It's All in My Head
Recently, I had a very unhelpful specialist appointment for my chronic pain. I won't go into too many details, but basically, I left feeling incredibly invalidated. Like I had made up all my issues. I felt like a fraud.
This got me thinking about a few things. Those of us with invisible illnesses like narcolepsy, or chronic pain, can go through periods of doubting our experience. Without that visual, physical symptoms to show anyone, we can begin to feel as though we are making it up. Like it is all in our heads.
I know that personally, I experienced this kind of imposter syndrome for such a long time before I finally received my narcolepsy diagnosis. In my most recent experiences, I learned a few things about myself, and the process of diagnosis that I wish I could go back and tell myself when I was living undiagnosed with narcolepsy.
Trust your experiences
Always remember that you are the only person who can know exactly how it feels for you, to experience what you are experiencing. Sure, there are lots of people with similar stories to you. With similar symptoms, experiences, and diagnosis'. But none of them have lived your life.
This means that you are the only person who can truly know when something is wrong. Trust this feeling. It can take years of fighting for answers, and many different doctors, but please don't give up. Trust that everything you are living with is real.
Find your support team
Even though it may feel like a lost cause, there is always someone out there who is willing to fight for you and search for answers. Whether it be a GP, specialist, psychologist, or loved one. It can take one person to get you on the right track to finding a crew of professionals who are dedicated to finding answers for you.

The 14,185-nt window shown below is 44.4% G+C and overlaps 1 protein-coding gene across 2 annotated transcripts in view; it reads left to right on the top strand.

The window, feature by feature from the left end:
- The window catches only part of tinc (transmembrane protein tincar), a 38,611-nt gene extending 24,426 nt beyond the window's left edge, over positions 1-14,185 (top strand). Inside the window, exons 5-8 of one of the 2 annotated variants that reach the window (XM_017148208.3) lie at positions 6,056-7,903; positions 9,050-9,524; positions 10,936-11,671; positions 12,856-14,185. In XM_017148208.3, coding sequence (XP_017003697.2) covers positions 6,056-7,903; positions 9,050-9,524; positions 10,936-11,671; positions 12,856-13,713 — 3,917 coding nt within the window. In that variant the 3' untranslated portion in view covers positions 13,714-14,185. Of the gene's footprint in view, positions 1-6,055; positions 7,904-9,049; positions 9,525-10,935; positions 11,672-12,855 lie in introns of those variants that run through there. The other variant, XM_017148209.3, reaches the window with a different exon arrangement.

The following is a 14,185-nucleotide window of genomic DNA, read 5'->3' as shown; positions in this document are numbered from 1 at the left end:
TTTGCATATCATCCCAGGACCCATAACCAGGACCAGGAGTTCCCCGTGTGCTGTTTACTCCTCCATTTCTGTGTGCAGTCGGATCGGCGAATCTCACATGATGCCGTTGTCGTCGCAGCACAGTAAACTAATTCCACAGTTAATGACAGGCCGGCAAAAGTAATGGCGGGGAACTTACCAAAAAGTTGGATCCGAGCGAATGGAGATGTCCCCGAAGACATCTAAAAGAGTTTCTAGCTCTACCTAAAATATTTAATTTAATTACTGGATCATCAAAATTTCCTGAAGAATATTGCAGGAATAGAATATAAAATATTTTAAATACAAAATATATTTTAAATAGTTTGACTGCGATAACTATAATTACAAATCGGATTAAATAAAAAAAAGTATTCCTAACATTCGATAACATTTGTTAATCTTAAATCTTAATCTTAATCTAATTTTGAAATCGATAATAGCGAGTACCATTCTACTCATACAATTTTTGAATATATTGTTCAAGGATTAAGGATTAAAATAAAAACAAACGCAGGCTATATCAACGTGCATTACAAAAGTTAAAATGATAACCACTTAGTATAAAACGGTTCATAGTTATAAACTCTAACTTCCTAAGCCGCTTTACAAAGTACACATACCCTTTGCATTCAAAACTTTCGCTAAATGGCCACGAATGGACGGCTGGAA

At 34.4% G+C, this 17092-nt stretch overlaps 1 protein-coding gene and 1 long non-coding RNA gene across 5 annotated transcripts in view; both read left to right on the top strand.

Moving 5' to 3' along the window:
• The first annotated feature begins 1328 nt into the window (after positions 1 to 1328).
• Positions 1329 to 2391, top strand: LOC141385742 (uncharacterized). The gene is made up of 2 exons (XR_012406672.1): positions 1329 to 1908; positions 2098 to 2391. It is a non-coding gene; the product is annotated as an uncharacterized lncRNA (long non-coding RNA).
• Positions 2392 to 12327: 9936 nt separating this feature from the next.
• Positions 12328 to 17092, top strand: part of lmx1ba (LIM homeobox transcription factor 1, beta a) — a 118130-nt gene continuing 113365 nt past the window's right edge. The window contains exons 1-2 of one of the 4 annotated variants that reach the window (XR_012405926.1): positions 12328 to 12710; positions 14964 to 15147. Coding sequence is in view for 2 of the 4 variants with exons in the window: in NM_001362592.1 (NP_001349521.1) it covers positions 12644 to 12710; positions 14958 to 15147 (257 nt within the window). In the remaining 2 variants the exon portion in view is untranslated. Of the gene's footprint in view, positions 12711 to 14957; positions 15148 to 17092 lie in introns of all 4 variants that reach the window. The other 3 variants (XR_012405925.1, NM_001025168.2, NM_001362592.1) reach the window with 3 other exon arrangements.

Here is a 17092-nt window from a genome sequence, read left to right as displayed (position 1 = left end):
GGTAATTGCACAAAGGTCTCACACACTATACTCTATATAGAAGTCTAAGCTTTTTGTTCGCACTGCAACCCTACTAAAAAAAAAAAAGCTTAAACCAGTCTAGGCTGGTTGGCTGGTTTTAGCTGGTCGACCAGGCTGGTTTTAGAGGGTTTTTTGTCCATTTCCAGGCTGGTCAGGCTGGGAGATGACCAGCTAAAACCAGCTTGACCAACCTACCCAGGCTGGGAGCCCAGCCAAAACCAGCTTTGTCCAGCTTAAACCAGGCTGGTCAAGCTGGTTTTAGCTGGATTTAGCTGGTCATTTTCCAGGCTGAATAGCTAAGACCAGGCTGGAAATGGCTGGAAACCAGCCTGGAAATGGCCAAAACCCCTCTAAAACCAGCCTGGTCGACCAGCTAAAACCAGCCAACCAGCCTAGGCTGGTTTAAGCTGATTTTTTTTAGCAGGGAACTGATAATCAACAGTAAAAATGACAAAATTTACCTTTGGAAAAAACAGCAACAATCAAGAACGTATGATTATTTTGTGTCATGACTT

It is so important that you 100 percent trust any medical professional you are dealing with. I know that it can be so hard to find someone like this, and personally, it took me 3 different sleep specialists, all with different opinions and testing, before I found the one I trusted wholeheartedly. It sounds exhausting to keep searching, but it was so worth it!
Okay, so this could just be the perfectionistic, overachiever part of me coming out. But I found it incredibly helpful to go to any appointments I had with all my relevant information. I had all my past tests and results, I kept a sleep journal, I had written down symptoms and questions I wanted to ask.
I went into my first appointment with my last sleep doctor with a notebook full of information. I knew that this way I would not forget anything or walk out of the appointment with anything left unsaid.
Show self compassion
This is the most important of all! Remind yourself that your experiences and feelings are valid and real. Remember that even invisible illnesses deserve to be seen and that someone out there will listen and understand your experiences.
How do you advocate for yourself? Share your story with our community below.
Do you feel that your doctor understands narcolepsy?